The Building

Sand-coloured bricks, yellow plasterwork and turquoise details

Utrecht is dotted with special buildings, which you bike past regularly but know very little about. Take Joke Smitplein, a cosy, semi-circular residential close built between Maliesingel and Schoolstraat in the 1980s.

My mother (1942-2020), who was a graphic designer, often pointed out snappy logos, nice posters, or particularly attractive lettering. We regularly visited museums to see visual art, preferably modern. She was less interested in architecture, but there was one big exception: Joke Smitplein.

This residential close nestling between Maliesingel and Schoolstraat was completed in 1986. It was built on the site of an old technical college. There’s lots of green space and the buildings feature sand-coloured bricks, embellished with yellow plasterwork and turquoise details. The lines of the buildings are also nicely varied: some square walls are simply straight with vertical windows in the stairwells, while others are semi-circular with horizontal details. Some of the balconies are recessed into the façade, while others hang against the façade like fenced-in baskets.

Although this cosy residential close on a pretty square must be a great place to live, it’s not exactly ‘prestigious architecture’. Looking back, I think it was the street name that won my mother’s undying approval: Joke Smit (1933-1981), the woman who campaigned for radical sex equality in the 1960s. the woman who single-handedly jump-started the second feminist movement with an essay entitled Het onbehagen bij de vrouw and wrote books with titles such as Hé zus, ze houen ons eronder and De moeder van Marie kan meer. Her feminist literature inspired a generation, including my mother who enrolled at the Graphic Design College in 1983.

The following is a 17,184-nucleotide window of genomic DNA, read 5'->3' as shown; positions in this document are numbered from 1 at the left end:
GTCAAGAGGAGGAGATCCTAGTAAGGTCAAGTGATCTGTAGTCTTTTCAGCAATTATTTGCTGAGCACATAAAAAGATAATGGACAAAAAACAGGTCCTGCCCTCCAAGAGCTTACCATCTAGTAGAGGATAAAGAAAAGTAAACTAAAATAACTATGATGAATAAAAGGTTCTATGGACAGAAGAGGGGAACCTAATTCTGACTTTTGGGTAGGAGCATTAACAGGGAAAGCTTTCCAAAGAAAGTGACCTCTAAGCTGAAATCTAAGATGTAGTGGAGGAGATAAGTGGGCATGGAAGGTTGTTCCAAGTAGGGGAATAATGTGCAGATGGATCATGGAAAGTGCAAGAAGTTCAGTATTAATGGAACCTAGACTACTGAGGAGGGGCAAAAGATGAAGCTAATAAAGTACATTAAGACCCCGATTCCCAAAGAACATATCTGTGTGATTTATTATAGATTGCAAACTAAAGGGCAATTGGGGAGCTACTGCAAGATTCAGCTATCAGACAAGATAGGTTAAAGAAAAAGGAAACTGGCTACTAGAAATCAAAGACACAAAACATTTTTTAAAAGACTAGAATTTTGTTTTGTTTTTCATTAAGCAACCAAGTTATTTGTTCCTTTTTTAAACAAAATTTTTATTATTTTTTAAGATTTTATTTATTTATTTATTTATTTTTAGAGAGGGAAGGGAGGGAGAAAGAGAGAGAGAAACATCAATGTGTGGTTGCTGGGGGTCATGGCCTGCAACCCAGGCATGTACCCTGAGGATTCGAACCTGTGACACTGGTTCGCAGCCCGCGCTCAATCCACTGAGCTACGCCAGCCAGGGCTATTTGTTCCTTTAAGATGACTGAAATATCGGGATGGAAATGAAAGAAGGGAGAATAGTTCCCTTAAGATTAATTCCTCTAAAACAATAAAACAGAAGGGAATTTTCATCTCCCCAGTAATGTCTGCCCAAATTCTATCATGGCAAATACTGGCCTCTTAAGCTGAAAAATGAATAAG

Joke Smitplein was home to subsidised owner-occupied housing and rented social housing, and in those days was the epitome of the current empty political creed ‘a town for everyone’. The original residents were the ones who suggested the name of the Utrecht-born feminist. Despite the fact that the street name committee advised against this choice, the Municipal Executive gave the go-ahead. Last August, a memorial stone was also dedicated to Joke Smit. The plaque was made by the sculptor Britt Nelemans. The poet Anne Broeksma, who also lives in the close, wrote an ode and at the unveiling, two local residents sung the Joke Smit song. The first line translates as ‘There’s a country where women want to live’, and the last lines are: ‘Where being young doesn’t mean being ignored. Where respect is shown to those who are vulnerable. Where foreigners are no longer belittled. Where nobody tolerates violence. Where everyone comforts those in need. This is the country where people want to live. The country that celebrates unity.’

Perhaps we could play this quietly in our exclusive city during the forthcoming elections?



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